Painted Hills Scenic Bikeway
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In Oregon, a bicycle is legally considered a vehicle, and the same Oregon road laws apply. Please “be seen” and practice safe riding. Vehicle traffic, farm equipment and narrow shoulders exist on many Oregon roads, and you may find that construction projects, traffic or other events may cause road conditions or signage to differ from the map results, ride descriptions and directions. For travel options plus weather and road conditions, visit tripcheck.com, call 511 (in Oregon only), 800.977.6368 or 503.588.2941. Routes listed on this website are for informational purposes and intended as a reference guide only.
Official Maps from Oregon Parks and Recreation
Bicycling through the Painted Hills reveals millions of years of history in the layers of earth, one color at a time. The hills get their name from the delicately colored stratifications in the soil of yellows, golds, blacks and reds, formed by shifting volcanic islands. A closer look reveals ancient plant and wood fossils. This Oregon Scenic Bikeway connects all three units of the John Day Fossil Beds, which hold the world’s best fossil record of the Age of Mammals (the last 50 million years) and exhibit a dramatic record of past climate change.
The Bikeway features a hub-and-spoke design that offers a series of rides and loops, which easily connect for longer tours on largely low-traffic roads. The official map and cue sheet details several shorter segments, as well as the entire Scenic Bikeway. You can start and end your ride in any of the communities on the Bikeway; each has the amenities and supplies you need, plus a small town to explore. Beyond each town there are just the sounds of birds and the quiet.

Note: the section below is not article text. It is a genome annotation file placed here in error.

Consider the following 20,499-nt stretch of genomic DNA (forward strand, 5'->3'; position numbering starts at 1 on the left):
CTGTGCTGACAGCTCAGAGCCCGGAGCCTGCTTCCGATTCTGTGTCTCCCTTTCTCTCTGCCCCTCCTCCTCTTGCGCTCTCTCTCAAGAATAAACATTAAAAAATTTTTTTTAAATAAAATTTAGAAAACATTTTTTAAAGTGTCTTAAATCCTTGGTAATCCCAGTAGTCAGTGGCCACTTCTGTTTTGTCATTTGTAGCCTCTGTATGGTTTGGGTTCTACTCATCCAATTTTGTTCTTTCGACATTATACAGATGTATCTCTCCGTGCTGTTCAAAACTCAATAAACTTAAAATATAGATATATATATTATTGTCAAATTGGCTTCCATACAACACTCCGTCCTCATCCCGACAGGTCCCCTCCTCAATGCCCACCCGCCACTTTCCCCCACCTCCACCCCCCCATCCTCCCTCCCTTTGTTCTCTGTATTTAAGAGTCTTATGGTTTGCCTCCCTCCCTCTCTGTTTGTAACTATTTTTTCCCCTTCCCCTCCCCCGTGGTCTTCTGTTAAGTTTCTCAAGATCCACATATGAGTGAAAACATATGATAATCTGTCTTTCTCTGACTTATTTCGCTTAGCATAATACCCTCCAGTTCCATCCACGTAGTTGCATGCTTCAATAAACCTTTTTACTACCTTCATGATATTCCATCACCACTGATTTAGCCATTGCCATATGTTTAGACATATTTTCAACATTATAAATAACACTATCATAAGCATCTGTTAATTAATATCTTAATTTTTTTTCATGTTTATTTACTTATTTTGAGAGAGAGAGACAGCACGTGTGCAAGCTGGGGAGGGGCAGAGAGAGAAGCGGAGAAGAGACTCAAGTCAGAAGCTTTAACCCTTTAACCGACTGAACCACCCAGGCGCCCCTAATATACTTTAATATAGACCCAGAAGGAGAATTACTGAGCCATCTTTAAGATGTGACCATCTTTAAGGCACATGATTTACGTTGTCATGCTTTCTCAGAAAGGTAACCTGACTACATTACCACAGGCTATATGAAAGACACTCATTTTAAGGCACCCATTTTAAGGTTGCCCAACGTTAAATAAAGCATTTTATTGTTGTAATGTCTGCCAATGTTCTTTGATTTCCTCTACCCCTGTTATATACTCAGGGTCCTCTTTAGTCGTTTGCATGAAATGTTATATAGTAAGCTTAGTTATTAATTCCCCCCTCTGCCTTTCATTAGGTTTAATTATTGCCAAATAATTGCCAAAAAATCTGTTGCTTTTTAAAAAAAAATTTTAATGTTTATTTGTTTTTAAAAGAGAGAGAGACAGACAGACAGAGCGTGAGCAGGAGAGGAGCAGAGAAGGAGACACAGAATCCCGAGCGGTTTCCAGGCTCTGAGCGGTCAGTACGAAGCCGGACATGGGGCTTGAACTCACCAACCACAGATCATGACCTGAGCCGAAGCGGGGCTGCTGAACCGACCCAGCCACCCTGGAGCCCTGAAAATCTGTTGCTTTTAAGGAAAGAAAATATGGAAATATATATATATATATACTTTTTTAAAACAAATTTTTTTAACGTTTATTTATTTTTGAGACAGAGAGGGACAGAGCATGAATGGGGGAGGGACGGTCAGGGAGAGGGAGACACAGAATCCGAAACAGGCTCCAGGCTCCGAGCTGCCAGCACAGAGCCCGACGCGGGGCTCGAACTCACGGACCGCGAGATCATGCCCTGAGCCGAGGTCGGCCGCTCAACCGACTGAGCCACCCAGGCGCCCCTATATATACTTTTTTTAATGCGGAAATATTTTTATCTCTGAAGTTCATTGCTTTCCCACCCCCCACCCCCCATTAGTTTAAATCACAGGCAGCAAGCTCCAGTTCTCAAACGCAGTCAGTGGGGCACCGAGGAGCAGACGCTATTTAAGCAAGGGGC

Water stops are limited to towns, except for the three Highway 19 parks between Fossil and Service Creek (see map), and the Painted Hills picnic area.
Motorized Vehicle Traffic: Very light to moderate
Seasons: Late spring through fall
Camping is available at Shelton Wayside County Park and three other sites between Fossil and just past Service Creek, as well as two sites between Service Creek and Kimberly. There are lodging options in Fossil, Mitchell, Service Creek, Spray and Kimberly.
Explore the rest of Oregon’s Scenic Bikeways
Oregon Scenic Bikeway routes often include roads with car and truck traffic. Although the Bikeways are routed often on low-traffic and low-speed roads whenever possible, most are designated for cyclists that are comfortable riding in some amount of traffic. For traffic-free riding, please check out the Tualatin Valley Scenic Bikeway section north of Banks and the first half of the Covered Bridges Scenic Bikeway.